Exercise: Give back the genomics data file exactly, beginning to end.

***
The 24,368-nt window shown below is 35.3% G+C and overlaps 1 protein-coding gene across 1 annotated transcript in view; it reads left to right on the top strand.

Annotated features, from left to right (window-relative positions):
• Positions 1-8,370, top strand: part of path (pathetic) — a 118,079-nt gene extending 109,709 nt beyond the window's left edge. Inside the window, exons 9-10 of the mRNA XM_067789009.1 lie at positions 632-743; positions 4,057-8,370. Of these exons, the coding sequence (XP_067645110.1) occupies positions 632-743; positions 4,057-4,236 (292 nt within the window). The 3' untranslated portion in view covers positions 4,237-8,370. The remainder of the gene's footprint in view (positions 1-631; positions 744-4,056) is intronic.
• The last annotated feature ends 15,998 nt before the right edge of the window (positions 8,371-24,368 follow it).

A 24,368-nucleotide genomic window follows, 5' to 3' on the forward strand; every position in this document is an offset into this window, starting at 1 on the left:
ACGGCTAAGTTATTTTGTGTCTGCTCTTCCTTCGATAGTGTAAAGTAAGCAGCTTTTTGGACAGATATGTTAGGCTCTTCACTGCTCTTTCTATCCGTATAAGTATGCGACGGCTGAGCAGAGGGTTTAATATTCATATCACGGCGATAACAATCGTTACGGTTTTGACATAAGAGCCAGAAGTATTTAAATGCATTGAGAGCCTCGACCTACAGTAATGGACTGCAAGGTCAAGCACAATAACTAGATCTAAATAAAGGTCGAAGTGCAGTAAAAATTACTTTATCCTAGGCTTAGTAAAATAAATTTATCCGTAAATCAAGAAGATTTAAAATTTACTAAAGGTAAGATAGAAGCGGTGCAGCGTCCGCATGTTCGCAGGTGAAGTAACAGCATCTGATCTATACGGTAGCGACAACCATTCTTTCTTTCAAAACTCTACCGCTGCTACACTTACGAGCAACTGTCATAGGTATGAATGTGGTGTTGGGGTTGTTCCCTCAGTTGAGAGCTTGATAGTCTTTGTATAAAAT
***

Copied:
The 24,368-nt window shown below is 35.3% G+C and overlaps 1 protein-coding gene across 1 annotated transcript in view; it reads left to right on the top strand.

Annotated features, from left to right (window-relative positions):
• Positions 1-8,370, top strand: part of path (pathetic) — a 118,079-nt gene extending 109,709 nt beyond the window's left edge. Inside the window, exons 9-10 of the mRNA XM_067789009.1 lie at positions 632-743; positions 4,057-8,370. Of these exons, the coding sequence (XP_067645110.1) occupies positions 632-743; positions 4,057-4,236 (292 nt within the window). The 3' untranslated portion in view covers positions 4,237-8,370. The remainder of the gene's footprint in view (positions 1-631; positions 744-4,056) is intronic.
• The last annotated feature ends 15,998 nt before the right edge of the window (positions 8,371-24,368 follow it).

A 24,368-nucleotide genomic window follows, 5' to 3' on the forward strand; every position in this document is an offset into this window, starting at 1 on the left:
ACGGCTAAGTTATTTTGTGTCTGCTCTTCCTTCGATAGTGTAAAGTAAGCAGCTTTTTGGACAGATATGTTAGGCTCTTCACTGCTCTTTCTATCCGTATAAGTATGCGACGGCTGAGCAGAGGGTTTAATATTCATATCACGGCGATAACAATCGTTACGGTTTTGACATAAGAGCCAGAAGTATTTAAATGCATTGAGAGCCTCGACCTACAGTAATGGACTGCAAGGTCAAGCACAATAACTAGATCTAAATAAAGGTCGAAGTGCAGTAAAAATTACTTTATCCTAGGCTTAGTAAAATAAATTTATCCGTAAATCAAGAAGATTTAAAATTTACTAAAGGTAAGATAGAAGCGGTGCAGCGTCCGCATGTTCGCAGGTGAAGTAACAGCATCTGATCTATACGGTAGCGACAACCATTCTTTCTTTCAAAACTCTACCGCTGCTACACTTACGAGCAACTGTCATAGGTATGAATGTGGTGTTGGGGTTGTTCCCTCAGTTGAGAGCTTGATAGTCTTTGTATAAAAT